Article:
From 2006 to 2012 Travis Snider was a member of the Toronto Blue Jays, and during that time "Lunchbox" went from top prospect to starting outfielder, to the minor leagues, and back up again. Now, Snider has a new mission, with the end goal of removing the stigma of mental health within the sport of baseball.
But before we get to the serious matter at hand, for some of you reading this, the last time you saw Travis Snider was during the Level Of Excellence ceremony for José Bautista last month. For Snider, it was an honor to be back, and a memory he'll cherish.
"Seeing everybody and just reconnecting... A guy like Bautista who we came on to the team together in 2008, and even though we were battling for at bats, José and I developed a strong bond as we both evolved in our careers," he told Jays Journal in a phone interview. "Going back there what was really special was then being able to hang out with some of the guys from the playoff teams. Hearing the stories about the city and the way things were, it was something I always dreamed of as a Blue Jay."
As for the ceremony itself, Snider commended the organization for just how great of a job it did celebrating a player with such importance to the team.
"I don't think they could've done a better job, I was tearing up through that process, just how proud I was to be a part of that," he said. "It's fun to go back as a former player and just celebrate the special career that José had. He's a tremendous human being and ballplayer and I think the Blue Jays just knocked it out of the park."
Unfortunately for Snider, his tenure with the Blue Jays ended in rocky circumstances. Snider was optioned multiple times, and just when he thought he had secured a starting spot, he was dealt to the Pittsburgh Pirates. While many people look at moves like this strictly as ways to improve the team, they rarely take into effect the pressure this puts on athletes. When expectations aren't met, and you get demoted to the minors or shifted to another organization it can feel like a slap in the face. Most athletes grow up the best in whatever sport they play, and once the realization creeps in that you're not as successful as you once were it can take a lot out of you. For Snider, the tumultuous beginning was the beginning of a powerful stressor that followed him his entire career.
"It triggered a lot of things I didn't even know I was carrying with me," he said while reminiscing. "I was riding pretty high, and I say this knowing that a lot of people have the same experience going down there to Triple-A, and they don't make it back. Going down there [to Triple-A] for me was really tough, especially the first time, and I never really recovered confidence-wise. Every time after that got a little bit easier, but deep down it got a whole lot harder."
The process of being sent down multiple times can leave a player looking for explanations. Whatever changes they might make (regardless of how significant) take a lot of mental and physical strength to address, and if results aren't happening they might continue searching until it's too late. For Snider, he believes that might've been his downfall.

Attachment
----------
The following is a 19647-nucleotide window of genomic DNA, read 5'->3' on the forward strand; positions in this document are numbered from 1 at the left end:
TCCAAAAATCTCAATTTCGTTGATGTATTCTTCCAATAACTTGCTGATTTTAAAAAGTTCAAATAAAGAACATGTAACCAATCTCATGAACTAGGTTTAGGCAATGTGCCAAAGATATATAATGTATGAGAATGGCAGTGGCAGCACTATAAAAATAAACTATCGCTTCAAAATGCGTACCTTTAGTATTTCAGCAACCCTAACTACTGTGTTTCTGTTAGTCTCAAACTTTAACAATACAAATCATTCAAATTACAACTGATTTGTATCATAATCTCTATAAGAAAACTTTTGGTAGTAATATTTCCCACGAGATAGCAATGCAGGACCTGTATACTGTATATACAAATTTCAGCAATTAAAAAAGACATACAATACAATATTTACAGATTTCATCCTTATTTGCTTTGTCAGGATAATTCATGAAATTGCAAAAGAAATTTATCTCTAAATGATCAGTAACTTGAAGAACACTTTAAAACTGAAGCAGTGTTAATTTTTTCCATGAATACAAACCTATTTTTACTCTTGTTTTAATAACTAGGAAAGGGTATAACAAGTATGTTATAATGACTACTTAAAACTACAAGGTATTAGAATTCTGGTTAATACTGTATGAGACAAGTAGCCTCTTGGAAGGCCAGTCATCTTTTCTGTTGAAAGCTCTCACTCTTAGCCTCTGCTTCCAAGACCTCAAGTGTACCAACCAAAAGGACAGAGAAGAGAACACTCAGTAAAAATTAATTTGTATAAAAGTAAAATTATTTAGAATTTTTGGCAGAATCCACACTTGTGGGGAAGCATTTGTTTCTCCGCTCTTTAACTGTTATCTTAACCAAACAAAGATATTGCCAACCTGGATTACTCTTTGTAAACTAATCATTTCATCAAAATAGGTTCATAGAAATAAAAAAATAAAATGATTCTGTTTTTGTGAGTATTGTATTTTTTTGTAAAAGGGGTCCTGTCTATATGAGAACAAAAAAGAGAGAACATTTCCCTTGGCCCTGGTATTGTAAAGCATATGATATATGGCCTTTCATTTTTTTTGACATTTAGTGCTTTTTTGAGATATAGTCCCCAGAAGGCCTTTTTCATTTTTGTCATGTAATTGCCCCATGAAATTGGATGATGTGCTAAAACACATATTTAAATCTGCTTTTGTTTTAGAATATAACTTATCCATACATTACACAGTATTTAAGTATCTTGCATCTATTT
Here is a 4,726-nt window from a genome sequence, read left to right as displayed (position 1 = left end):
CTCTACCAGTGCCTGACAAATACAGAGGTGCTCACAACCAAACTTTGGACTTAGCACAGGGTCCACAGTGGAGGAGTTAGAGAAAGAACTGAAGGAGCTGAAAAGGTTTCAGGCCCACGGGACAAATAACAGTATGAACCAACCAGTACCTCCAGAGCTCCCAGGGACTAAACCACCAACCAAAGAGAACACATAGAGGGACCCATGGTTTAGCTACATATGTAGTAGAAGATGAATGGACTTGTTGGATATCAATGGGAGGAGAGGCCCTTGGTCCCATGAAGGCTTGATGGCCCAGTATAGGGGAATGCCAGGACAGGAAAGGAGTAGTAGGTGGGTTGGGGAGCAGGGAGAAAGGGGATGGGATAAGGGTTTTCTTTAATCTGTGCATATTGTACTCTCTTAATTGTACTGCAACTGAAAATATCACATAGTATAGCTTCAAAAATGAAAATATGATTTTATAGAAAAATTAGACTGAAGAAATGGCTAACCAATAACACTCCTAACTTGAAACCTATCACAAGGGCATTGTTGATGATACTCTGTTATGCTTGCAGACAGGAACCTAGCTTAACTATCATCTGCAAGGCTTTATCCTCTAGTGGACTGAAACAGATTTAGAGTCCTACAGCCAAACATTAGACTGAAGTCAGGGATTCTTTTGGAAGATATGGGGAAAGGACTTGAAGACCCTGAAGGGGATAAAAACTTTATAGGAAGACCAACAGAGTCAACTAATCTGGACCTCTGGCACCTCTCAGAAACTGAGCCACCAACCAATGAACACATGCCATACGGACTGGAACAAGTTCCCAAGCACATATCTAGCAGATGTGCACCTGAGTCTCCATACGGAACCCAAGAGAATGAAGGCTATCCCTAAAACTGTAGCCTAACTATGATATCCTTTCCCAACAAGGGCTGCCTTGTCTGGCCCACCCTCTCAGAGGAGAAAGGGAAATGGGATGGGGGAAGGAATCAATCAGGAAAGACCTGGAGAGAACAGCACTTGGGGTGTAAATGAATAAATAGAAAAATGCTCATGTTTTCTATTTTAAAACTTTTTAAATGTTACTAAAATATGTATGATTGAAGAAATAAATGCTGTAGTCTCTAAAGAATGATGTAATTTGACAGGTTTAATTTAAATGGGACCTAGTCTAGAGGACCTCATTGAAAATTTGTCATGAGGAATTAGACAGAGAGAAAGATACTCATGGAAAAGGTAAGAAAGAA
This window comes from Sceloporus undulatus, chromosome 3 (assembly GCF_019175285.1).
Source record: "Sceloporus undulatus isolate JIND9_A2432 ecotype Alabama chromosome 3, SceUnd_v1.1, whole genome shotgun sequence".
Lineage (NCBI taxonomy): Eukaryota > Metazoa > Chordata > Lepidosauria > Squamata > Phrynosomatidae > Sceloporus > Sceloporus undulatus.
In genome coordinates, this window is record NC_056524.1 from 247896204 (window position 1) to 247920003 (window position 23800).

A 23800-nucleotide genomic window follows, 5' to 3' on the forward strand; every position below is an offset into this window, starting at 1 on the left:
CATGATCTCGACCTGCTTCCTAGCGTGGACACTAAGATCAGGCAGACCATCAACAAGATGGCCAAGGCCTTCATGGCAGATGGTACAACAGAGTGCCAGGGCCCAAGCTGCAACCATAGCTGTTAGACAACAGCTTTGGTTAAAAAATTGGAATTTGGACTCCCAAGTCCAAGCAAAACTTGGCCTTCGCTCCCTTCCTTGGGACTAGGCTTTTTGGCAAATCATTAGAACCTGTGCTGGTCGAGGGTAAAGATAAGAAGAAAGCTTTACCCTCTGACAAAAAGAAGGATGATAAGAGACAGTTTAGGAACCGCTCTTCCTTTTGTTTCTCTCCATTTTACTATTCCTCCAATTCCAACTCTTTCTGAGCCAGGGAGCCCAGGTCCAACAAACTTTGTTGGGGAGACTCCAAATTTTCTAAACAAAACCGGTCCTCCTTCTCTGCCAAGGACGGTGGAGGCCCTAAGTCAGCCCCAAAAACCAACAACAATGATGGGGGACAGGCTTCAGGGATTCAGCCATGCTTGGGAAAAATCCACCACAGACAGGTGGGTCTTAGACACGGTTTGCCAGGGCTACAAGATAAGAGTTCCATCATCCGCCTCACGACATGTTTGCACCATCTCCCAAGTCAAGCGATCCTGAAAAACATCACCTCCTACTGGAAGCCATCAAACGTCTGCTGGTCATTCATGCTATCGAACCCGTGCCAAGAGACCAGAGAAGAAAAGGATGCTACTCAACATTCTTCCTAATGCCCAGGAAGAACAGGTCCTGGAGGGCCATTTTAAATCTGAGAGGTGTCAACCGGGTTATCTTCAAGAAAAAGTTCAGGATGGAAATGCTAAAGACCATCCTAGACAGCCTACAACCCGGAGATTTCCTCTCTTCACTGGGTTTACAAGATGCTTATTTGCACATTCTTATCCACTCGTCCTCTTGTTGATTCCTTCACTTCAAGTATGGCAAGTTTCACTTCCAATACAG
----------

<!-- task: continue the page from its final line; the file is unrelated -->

"I think the third or fourth time, I had dealt with injuries, I'm changing my swing for the third or fourth time, and I'm trying to please everybody else instead of pleasing myself. I felt like I lost control over my process, I lost control over my conviction, and the things that had helped made me a first-round pick and accelerated me through the whole minor league experience became difficult for me to comprehend as a 22/23/24-year-old."
Sadly for Snider, his baseball career ended in 2020, but since then his goal has been sharing his story as a way of bringing awareness of mental health to the forefront. On August 22nd, he revealed his diagnosis of CPTSD (Complex Post Traumatic Stress Disorder) to the world via social media.
While more and more athletes are trying to remove the stigma around topics like these, it still remains a touchy subject for most. With his playing career behind him Snider realized he had to shift focus, and creating awareness would be perfect.
"There are a lot of people out there who are going through worse experiences than I have, and different experiences than I have." He continued, "for me being able to communicate those things in a public space, number one, it might help encourage people that might be struggling, and number two, it might help motivate them to get the help they've been avoiding."
While Snider's experiences as a Major Leaguer vary significantly from the average person, there are lessons that he learned that can be applied to anybody who is struggling, and that's what he's been trying to emphasize.
"I'm somebody who as I have evolved in my life, with my personality and what I've been diagnosed with, there's triggers," he said. "Starting to learn and understand what those triggers are leads to some of the best advice I got which was 'if your heart rate is starting to increase that's good because you're alive'."
You can follow Travis on Twitter/X @Lunchboxhero45 to hear firsthand how he dealt with significant struggles throughout his career, along with other fun tidbits from his years in the major and minor leagues. He is an excellent follow who has a seemingly endless amount of stories to share from his professional career. Thank you to Travis for taking the time to speak with us for this interview.